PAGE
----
The standard terms of this control usually involve some type of regular meeting with a probation officer, no contact order with the victim, potentially a restitution order, routine drug testing and orders to steer clear of law violations.
Going against any one of these conditions can result in severe penalties – up to and including reinstatement of the full sentence. This is how someone with a suspended sentence can end up serving years in prison for failing a drug test.
But there are some cases in which the terms of probation or the conditions under which an alleged violation occurred can be successfully challenged. That was the case in Pulecio v. Florida, before Florida’s Second District Court of Appeal.
In this case, defendant had been on probation for trafficking in cocaine. One of the conditions of his probation required that he be employed and “work faithfully insofar as suitable employment may be possible.”
During his time on probation, defendant secured employment working for himself as a computer repair technician. However, his probation officer had trouble verifying his employment. He had a number of curfew violations, which would be excused if they were work-related, as defendant asserted. No action was taken on those matters, however, until he was hauled back into court for committing a new offense.
Because of this new offense, the court extended defendant’s probation time. Additionally, the state asked the court to impose a special condition indicating self-employment would not satisfy the the “employment requirement” of his probation. He wasn’t altogether barred from self-employment, but if he wanted to meet the terms of his probation, the state argued, he was going to have to find another job.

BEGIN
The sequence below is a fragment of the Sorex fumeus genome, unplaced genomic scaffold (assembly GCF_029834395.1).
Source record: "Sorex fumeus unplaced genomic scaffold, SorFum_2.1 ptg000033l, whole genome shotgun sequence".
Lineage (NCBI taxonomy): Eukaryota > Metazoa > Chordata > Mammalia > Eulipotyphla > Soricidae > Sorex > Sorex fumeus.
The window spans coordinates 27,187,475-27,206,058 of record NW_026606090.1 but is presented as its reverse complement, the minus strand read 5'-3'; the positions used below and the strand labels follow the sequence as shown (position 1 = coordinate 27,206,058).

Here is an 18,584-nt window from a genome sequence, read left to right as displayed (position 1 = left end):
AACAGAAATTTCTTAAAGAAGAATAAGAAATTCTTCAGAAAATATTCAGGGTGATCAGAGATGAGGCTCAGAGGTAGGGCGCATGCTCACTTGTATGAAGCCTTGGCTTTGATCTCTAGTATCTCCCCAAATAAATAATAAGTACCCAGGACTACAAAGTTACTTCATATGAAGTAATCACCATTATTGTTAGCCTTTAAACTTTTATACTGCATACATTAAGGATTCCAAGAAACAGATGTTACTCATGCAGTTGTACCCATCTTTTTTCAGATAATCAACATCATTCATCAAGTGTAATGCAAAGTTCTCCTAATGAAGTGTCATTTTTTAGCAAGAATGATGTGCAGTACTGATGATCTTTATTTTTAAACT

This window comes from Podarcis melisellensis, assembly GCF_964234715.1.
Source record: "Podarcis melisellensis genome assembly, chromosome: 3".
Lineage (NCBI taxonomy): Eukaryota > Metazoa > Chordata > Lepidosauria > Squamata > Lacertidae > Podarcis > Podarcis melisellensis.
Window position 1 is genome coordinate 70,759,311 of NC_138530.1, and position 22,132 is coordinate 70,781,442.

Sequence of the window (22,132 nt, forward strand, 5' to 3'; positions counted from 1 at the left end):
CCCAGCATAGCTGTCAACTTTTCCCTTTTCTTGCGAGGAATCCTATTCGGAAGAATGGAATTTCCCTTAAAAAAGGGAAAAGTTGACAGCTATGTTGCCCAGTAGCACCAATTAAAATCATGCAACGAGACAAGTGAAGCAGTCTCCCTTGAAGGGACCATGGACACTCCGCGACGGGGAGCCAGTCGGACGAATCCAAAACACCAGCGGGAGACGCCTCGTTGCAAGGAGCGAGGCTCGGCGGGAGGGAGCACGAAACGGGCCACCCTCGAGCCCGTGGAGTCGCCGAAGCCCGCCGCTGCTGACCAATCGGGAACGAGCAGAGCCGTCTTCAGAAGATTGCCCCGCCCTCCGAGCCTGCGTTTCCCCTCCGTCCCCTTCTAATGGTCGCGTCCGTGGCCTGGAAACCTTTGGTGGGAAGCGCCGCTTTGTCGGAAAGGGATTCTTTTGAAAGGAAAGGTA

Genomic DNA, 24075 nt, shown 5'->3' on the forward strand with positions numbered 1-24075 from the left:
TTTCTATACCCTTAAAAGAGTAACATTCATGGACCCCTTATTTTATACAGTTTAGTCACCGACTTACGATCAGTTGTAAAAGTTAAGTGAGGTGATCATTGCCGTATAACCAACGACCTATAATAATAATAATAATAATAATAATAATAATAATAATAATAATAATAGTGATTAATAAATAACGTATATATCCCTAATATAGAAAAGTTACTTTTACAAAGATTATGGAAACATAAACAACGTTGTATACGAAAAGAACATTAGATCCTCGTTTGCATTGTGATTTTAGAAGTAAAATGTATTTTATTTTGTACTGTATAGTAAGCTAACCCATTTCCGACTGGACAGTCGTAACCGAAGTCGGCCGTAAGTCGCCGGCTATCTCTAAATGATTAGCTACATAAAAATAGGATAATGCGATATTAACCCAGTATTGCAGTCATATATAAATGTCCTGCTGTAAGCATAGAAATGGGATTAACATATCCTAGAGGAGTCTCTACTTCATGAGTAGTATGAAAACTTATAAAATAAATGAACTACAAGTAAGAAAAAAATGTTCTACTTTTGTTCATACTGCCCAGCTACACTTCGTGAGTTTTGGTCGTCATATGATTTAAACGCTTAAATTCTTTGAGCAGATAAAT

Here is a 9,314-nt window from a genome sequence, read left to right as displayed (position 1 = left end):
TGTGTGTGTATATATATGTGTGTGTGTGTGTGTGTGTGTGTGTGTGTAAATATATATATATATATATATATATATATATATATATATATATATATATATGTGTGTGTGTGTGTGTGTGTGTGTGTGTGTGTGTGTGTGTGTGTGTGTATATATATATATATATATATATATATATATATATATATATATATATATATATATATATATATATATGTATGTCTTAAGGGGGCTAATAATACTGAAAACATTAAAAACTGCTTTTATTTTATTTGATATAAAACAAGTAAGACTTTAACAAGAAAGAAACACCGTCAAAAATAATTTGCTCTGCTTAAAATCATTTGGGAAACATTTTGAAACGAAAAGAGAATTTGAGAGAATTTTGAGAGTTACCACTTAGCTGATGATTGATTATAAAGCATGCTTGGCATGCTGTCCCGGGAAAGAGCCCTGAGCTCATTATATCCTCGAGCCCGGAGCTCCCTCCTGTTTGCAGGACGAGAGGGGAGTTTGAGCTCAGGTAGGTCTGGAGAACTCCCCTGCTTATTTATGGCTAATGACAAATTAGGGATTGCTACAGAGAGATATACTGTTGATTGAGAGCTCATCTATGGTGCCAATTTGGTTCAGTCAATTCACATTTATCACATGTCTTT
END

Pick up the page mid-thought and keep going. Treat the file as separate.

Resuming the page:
The court granted the state’s request, but the appellate court reversed.
Defendant argued the condition was not reasonably related to his rehabilitation as an offender, and the appeals panel agreed.
The standard by which the court weighed this request was that set forth in the 1970 case of Rodriguez v. State. In that case, court found probationers are subject to limitation on their constitutional rights, but only so far as those limitations further the purpose of rehabilitation.
What that has been interpreted by the courts to mean is that, firstly, the court has a broad degree of discretion in deciding what sort of conditions to impose on a probationer. So in addition to the standard conditions of probation, there are all kinds of special conditions that can be imposed.
However, courts have been careful to say those special conditions can’t be punitive or unrelated to the purpose of rehabilitation. So if a condition has no relationship to the crime of which defendant was convicted and relates to conduct that is not inherently criminal or reasonably related to future criminal activity, it should be considered in valid.
Our Fort Lauderdale probation attorneys know that all three of these factors have to exist in order for an appeals court to consider the imposition of a special condition to be an abuse of trial court discretion.
Here, there was no dispute as to the first two elements, but the state argued the condition should be maintained based on the third element, reasonable relation to future criminality. The state argued it needed to be able to ensure defendant was getting income from legal sources, given his past work as a drug dealer. The appeals court acknowledged this interest, but found the condition to be over-broad and thus invalid.
Call Fort Lauderdale Criminal Defense Attorney Richard Ansara at (954) 761-4011. Serving Broward, Miami-Dade and Palm Beach counties.
Pulecio v. Florida, April 8, 2015, Florida Second District Court of Appeal
More Blog Entries:
Green v. Florida – Officer Testimony in Drug Case Challenged, March 27, 2015, Fort Lauderdale Probation Lawyer Blog